The options configured as shown above result in the following dialing filter: WHERE phone like '415%' AND tz_dbid IN (116, 118, 122) AND customer_priority IN (10, 9, 4, 3, 2, 18) AND customer_type = 1 ORDER BY phone_type ASC, tz_dbid DESC, customer_priority ASC, customer_policy_n DESC, customer_id DESC

Filters that Break a Chain of Records

You can write a filter so that it breaks a chain of records into two logical chains: one chain that satisfies the filtering expression and a second chain that does not. For example:

Record 1:phone = '111', phone_type = 1, chain_id = 1, chain_n = 0
Record 2:phone = '222', phone_type = 2, chain_id = 1, chain_n = 1
Record 3:phone = '333', phone_type = 1, chain_id = 1, chain_n = 2
Record 4:phone = '444', phone_type = 3, chain_id = 1, chain_n = 3

Example: The following filter where phone_type = 1
will break the given chain into two logical chains:

  • Logical chain 1 includes records 1 and 3, which satisfy the filter condition.
  • Logical chain 2 includes records 2 and 4, which do not satisfy the filter condition.

You should avoid such filtering conditions, if possible.

Record Cancel for Broken Chain

Under particular conditions, records with the same chain_id are not all canceled by a cancel by phone request (RequestRecordCancel with GSW_PHONE attribute).

This behavior occurs when four conditions coexist:

  • The RequestRecordCancel has the All Chain attribute, which means to update the whole record chain, not just the single record,


  • a filter applied to the calling list breaks a single chain into two logical chains


  • the dialing session for a campaign group with a campaign (to which the calling list belongs) is loaded or running,


  • a phone number specified in the GSW_PHONE attribute is filtered out.

The records that are not filtered out are also not canceled even though the chain attribute is All Chain.

Take, for example, these conditions applied to the list that follows:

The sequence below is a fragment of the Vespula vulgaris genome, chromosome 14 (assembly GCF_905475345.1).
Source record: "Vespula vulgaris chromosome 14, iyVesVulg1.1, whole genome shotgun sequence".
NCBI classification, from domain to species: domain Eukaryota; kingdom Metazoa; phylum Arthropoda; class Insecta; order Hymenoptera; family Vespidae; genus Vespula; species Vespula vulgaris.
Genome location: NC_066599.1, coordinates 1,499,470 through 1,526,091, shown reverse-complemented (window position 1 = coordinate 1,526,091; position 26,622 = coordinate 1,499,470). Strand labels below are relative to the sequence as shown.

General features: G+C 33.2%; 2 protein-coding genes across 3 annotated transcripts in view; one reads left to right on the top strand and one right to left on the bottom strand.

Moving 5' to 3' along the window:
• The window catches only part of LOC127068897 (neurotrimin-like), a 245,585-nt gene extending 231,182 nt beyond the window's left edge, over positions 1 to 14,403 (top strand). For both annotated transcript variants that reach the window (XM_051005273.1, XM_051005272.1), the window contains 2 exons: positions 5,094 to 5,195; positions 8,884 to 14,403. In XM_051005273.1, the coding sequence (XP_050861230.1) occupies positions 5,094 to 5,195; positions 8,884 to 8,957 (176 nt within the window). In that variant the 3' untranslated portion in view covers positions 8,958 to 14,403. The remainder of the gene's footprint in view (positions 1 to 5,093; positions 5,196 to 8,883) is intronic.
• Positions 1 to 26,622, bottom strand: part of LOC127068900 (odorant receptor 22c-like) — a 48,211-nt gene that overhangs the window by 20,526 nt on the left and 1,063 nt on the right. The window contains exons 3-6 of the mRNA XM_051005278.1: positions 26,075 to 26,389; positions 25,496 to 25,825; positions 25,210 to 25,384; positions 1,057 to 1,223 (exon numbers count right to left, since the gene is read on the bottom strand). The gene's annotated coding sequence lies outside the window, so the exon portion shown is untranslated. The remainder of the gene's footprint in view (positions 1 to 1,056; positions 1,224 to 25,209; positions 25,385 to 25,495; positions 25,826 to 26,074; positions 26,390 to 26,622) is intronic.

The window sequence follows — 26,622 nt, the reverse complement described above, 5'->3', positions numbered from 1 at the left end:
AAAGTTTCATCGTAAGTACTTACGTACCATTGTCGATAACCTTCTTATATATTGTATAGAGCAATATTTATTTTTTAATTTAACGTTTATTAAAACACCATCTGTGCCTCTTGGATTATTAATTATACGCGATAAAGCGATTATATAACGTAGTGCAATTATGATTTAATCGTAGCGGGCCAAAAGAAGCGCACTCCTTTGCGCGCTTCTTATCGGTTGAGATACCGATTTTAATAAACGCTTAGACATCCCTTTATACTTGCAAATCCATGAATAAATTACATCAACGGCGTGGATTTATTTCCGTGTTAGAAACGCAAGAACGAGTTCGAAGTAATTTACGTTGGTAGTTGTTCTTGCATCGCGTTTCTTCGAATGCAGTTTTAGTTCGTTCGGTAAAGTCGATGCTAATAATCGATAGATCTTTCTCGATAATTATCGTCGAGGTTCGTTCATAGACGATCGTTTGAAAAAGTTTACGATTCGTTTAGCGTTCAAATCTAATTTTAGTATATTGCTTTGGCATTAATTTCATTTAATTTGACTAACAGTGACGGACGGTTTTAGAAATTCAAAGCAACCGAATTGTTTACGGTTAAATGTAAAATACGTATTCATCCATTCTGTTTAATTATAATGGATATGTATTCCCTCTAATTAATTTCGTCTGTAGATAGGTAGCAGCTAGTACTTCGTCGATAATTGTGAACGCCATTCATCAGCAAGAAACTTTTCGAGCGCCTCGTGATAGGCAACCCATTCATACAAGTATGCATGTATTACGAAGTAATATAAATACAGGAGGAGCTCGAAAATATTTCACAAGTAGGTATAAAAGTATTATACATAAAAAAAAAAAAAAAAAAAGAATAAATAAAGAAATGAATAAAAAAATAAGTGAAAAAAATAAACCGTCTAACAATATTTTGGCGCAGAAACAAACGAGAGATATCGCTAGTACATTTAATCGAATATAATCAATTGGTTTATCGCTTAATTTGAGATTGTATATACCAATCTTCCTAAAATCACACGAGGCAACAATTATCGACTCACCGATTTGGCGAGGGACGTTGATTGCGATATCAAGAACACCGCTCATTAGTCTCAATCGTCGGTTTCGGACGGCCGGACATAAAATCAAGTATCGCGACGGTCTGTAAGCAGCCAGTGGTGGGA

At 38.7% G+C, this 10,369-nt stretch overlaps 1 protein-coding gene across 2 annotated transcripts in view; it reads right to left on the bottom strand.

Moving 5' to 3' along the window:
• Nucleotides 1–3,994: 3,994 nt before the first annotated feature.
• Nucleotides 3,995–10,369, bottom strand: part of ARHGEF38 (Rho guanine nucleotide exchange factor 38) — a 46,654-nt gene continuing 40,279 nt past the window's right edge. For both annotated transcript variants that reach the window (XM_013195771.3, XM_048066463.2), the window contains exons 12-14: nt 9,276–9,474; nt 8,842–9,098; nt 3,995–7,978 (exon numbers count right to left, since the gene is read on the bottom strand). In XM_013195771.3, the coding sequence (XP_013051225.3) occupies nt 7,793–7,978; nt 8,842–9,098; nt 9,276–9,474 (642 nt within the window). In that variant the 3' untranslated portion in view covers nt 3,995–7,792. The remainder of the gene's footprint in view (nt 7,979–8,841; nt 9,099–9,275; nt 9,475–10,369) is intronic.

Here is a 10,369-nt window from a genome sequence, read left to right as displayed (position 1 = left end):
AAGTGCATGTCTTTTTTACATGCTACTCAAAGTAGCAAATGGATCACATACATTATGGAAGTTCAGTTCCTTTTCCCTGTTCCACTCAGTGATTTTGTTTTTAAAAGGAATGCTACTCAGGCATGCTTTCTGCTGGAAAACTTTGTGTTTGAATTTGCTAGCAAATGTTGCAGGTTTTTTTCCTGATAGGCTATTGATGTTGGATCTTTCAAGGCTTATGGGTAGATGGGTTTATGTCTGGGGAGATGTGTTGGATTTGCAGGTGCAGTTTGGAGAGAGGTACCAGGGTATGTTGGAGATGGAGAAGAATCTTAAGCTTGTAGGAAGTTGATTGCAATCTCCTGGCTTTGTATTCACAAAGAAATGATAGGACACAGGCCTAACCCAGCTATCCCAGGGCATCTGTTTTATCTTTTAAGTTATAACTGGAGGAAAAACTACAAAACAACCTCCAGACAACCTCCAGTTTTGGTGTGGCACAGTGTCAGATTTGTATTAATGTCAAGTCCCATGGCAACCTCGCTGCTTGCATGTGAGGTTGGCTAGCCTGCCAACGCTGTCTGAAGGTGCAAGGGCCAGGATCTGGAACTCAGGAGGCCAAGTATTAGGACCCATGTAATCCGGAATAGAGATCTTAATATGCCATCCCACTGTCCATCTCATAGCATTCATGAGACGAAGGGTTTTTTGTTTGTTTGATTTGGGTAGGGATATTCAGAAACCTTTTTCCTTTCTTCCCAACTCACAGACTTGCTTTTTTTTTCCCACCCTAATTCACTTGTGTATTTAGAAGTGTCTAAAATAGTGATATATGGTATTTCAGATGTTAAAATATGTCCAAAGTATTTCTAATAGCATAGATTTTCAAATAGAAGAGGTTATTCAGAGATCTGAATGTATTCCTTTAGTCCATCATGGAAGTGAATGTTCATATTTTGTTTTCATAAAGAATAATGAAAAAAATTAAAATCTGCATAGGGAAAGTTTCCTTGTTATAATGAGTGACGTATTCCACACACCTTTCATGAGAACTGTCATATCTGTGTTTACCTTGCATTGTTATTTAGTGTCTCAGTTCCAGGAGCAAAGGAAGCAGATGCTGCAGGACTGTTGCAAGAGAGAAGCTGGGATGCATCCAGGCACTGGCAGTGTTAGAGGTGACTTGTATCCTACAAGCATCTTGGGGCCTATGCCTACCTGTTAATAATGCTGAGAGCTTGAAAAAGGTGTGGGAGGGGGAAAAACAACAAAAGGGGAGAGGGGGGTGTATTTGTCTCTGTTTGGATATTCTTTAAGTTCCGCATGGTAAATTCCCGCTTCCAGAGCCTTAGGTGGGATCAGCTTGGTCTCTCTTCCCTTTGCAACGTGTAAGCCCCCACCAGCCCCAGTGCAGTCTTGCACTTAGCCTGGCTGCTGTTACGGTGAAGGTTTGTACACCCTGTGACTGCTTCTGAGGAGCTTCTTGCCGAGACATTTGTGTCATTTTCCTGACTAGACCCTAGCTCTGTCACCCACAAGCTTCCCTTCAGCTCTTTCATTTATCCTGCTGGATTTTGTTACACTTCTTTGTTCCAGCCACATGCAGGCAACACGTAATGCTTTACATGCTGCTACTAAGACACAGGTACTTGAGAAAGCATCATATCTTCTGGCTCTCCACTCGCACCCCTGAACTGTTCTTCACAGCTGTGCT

• Filter: where phone_type = 1
  • RequestRecordCancel: Phone = '222'
  • ChainAttr = 'AllChain'


Record 1: phone = '111', phone_type = 1, chain_id = 1, chain_n = 0
Record 2: phone = '222', phone_type = 2, chain_id = 1, chain_n = 1
Record 3: phone = '333', phone_type = 1, chain_id = 1, chain_n = 2
Record 4: phone = '444', phone_type = 3, chain_id = 1, chain_n = 3

Records 1 and 3 meet the filter condition where phone_type = 1. Records 1 and 3 compose logical chain 1. These two records (with chain_n = 0 and chain_n = 2) are retrieved from the database and dialed.

Record 2 ( with chain_n = 1) and record 4 (with chain_n = 3) compose the second logical chain. Record 2 is subject to the RequestRecordCancel where Phone = '222'. Because RequestRecordCancel has the All Chain attribute (ChainAttr = 'All Chain'), both records 2 and 4 are canceled.

Full Chain Update

The full chain update feature applies to configurations in which chains of records are separated by the dialing filter and, therefore, are partially processed by OCS. After OCS finishes processing this type of chain, by default it marks the records that were filtered out by the dialing filter (such as Record 2 in the following example) as record_status = Ready.

Ordinarily, if a dialing filter is changed and the chain processing is resumed, such an update will cause repetitive dialing of other records that belong to the same chain. This could lead to contacting the same customer again within that dialing period. Using the full chain update feature prevents this unwanted behavior of OCS.

The following provides an example of the configuration when a chain of records is separated by the dialing filter:


  • Record 1: Phone = 4155551212, phone type = Home Phone, Chain ID = 1, Chain N = 0
  • Record 2: Phone = 6505551212, phone type = Direct Business Phone, Chain ID = 1, Chain N = 1

Dialing Filter Applied:

criteria = 'phone_type = 1'

Outbound Contact provides the option update_all_records to enable control over how OCS updates the status of records after the chain processing has been completed, in the following way:

  • If the value for the update_all_records option is set to true: OCS updates all records in the chain, regardless of the dialing filter applied. All records outside the parameters of the dialing filter are updated with the same status that the chain receives after OCS has finished processing it.
  • If the value for this option is set to false (default): Records that were filtered out by the dialing filter are marked as record_status = Ready.
Note: This option can be configured both on the Application- and individual Calling List-levels. The Calling List-level option takes precedence over the Application-level.

When in use, Full Chain Update ensures that all records in the chain are updated with the same status as the chain itself, regardless of the chain's currently applied dialing filter, which might separate the chain by filtering out some records. For example, if the record in the chain has been cancelled with the flag 'AllChain', then all records, regardless of the dialing filter, will be marked as Cancelled.

This page was last edited on September 13, 2018, at 22:41.